The Islands of Samoa Reforestation Initiative Program
The islands of Samoa comprise the last large areas of land east of Australia in the central Pacific. Their size has helped them accumulate and support a diversity of plant and animal genera not found further to the east as well as a rich, endemic flora and fauna of their own. The Samoan island of Savai'i has the largest continuous patch of rainforest in Polynesia. About 80 percent of Samoa's lowland rain forests have been lost during the 3,000 year history of human habitation. Given current trajectories, a devastating loss of native forest is predicted to occur within the next 20 years.
Samoa consists of a chain of 14 volcanic islands located 600 km east of Fiji at 13º to 14ºS latitude and 168º to 171ºW longitude (Whistler 1980). The Western Samoan islands of Savai'i and 'Upolu make up 90 percent of the archipelagos' land area and are separated from Tutuila and Aunu'u Islands of American Samoa by 64 km of ocean. To the east about 100 km lie Ofu, Olosega, and Ta'u Islands. Even further to the east is the tiny Rose Atoll. The islands increase in age to the west. The eastern island of Savai'i most recently erupted in 1903 and 1911. In the west, Tutuila is at least 1.6 million years old (Whistler 1980). The tallest mountains are on Savai'i (1,858 m) and 'Upolu (1,116 m).
Since Polynesians arrived around 3,000 years ago, more than 80 percent of lowland rain forest has been lost in Western Samoa and American Samoa. The Western Samoan government predicts a total loss of forests within 20 years (Brautigam & Elmhurst 1990). Unregulated logging and clearing for subsitence and cash crops are major factors contributing to forest decline. 'Upolu has the highest human population and, consequently, almost all accessible lowland, montane, and cloud forest has been cleared. Two recent cyclones in 1990 and 1991 killed 53 percent of forest trees, large numbers of forest birds, and facilitated the spread of a wild fire that completely destroyed large areas of forest (Elmqvist et al. 1994).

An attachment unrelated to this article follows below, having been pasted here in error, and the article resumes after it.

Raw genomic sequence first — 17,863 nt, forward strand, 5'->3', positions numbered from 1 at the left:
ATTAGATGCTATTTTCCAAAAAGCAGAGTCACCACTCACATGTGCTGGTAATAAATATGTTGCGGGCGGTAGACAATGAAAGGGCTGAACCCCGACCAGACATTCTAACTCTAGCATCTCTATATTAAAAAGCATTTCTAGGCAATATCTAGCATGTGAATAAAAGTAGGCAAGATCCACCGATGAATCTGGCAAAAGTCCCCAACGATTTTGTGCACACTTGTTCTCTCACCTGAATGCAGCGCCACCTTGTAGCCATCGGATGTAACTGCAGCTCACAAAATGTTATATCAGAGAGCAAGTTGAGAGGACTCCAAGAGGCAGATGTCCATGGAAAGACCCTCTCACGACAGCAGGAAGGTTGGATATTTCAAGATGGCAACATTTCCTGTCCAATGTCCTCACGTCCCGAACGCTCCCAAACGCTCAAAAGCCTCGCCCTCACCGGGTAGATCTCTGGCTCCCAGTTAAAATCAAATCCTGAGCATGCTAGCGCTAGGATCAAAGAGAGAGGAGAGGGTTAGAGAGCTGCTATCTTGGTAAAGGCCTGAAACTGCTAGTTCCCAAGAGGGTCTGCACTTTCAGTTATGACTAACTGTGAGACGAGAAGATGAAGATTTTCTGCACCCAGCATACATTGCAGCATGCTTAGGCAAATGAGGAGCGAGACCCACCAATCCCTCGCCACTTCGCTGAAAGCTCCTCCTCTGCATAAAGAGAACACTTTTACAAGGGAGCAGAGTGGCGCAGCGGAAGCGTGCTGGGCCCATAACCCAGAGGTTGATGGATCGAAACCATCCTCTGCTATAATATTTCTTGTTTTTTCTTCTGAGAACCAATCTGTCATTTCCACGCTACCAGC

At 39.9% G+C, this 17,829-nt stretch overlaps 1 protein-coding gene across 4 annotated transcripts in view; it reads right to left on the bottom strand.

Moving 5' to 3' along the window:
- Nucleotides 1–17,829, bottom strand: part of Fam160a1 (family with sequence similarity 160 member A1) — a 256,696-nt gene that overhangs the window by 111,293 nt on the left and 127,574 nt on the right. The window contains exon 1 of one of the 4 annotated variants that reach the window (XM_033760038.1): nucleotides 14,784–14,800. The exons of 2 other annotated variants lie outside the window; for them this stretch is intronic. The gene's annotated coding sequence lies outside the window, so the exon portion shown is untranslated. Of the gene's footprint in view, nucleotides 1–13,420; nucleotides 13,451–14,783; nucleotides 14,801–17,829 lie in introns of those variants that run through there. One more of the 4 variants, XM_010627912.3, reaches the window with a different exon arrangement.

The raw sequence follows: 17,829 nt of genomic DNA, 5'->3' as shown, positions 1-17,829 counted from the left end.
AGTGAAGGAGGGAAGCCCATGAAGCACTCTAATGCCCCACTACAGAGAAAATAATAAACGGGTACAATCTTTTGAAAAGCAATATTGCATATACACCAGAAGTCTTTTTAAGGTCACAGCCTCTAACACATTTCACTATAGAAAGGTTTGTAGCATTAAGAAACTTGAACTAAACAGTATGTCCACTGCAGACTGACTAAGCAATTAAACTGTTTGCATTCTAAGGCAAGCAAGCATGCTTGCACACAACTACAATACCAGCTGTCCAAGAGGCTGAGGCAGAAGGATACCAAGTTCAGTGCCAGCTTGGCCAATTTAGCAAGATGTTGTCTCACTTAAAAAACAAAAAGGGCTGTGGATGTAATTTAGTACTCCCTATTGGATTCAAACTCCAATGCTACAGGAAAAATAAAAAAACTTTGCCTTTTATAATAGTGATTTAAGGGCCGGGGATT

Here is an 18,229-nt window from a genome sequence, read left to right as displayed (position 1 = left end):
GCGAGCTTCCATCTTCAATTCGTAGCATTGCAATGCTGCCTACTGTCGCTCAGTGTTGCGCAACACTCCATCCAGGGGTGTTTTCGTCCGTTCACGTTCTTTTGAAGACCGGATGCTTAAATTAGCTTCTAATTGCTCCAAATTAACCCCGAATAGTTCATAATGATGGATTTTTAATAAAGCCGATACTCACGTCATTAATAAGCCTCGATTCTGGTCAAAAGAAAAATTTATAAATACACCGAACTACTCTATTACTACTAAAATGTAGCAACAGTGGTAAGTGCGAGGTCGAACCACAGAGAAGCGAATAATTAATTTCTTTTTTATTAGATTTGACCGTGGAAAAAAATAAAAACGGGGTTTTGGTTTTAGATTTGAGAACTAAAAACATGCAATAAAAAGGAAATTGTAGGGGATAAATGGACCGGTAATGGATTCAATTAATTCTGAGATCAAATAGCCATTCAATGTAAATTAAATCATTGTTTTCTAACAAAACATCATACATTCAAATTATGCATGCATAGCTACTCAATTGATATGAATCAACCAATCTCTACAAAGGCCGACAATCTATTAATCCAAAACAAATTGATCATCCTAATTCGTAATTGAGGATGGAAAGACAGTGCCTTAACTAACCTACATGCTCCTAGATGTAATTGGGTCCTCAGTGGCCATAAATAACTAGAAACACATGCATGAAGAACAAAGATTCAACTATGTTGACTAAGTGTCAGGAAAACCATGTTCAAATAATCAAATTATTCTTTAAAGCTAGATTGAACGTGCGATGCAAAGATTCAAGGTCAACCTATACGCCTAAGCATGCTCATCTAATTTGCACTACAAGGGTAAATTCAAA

In Western Samoa, the Robert Louis Stevenson Memorial Reserve/Mount Vaea Reserve (12.9 km2) protects disturbed lowland rain forest. Falealupo Reserve (100 km2) protects one of the largest remaining areas of lowland rain forest. O Le Pupu Pu'e National Park (28 km2) protects rain forest from the top of Mt. Fito, Upolu down to sea level (Dahl 1980). In American Samoa, the National Park of American Samoa (180 km2), defined in 1988, protects tract forest on Tutuila, Ofu, and Ta'u, including a large area of cloud forest on Ta'u. All of these parks experience high levels of poaching as well as encroachment for subsistence agriculture on their borders (Carew-Reid 1990). Rose Atoll National Wildlife Refuge encompasses the whole uninhabited area of this extremely isolated atoll and protects large numbers of seabirds, but no moist forest (Dahl 1980).
There is still a need for more extensive reserves in Western Samoa to protect large areas of forest encompassing complete watersheds. In particular, Mount Silisili on Savai'i Island has been cited as a suitable reserve site because of low human population density and high mountains which support a diversity of forests. Savai'i Island is the second highest in Polynesia outside of Hawaii and New Zealand and supports large populations of many of Samoa's endemic plant and bird species. However, widespread logging and replacement of native forest with teak and mahogany plantations are limiting future conservation options (Merlin & Juvik 1983).
Si' osi'omaga and Ole Vaomatua are two local conservation groups active in the archipelago. Local communities have also been increasingly involved in stopping logging operations and the conservation of forests (WWF & IUCN 1998).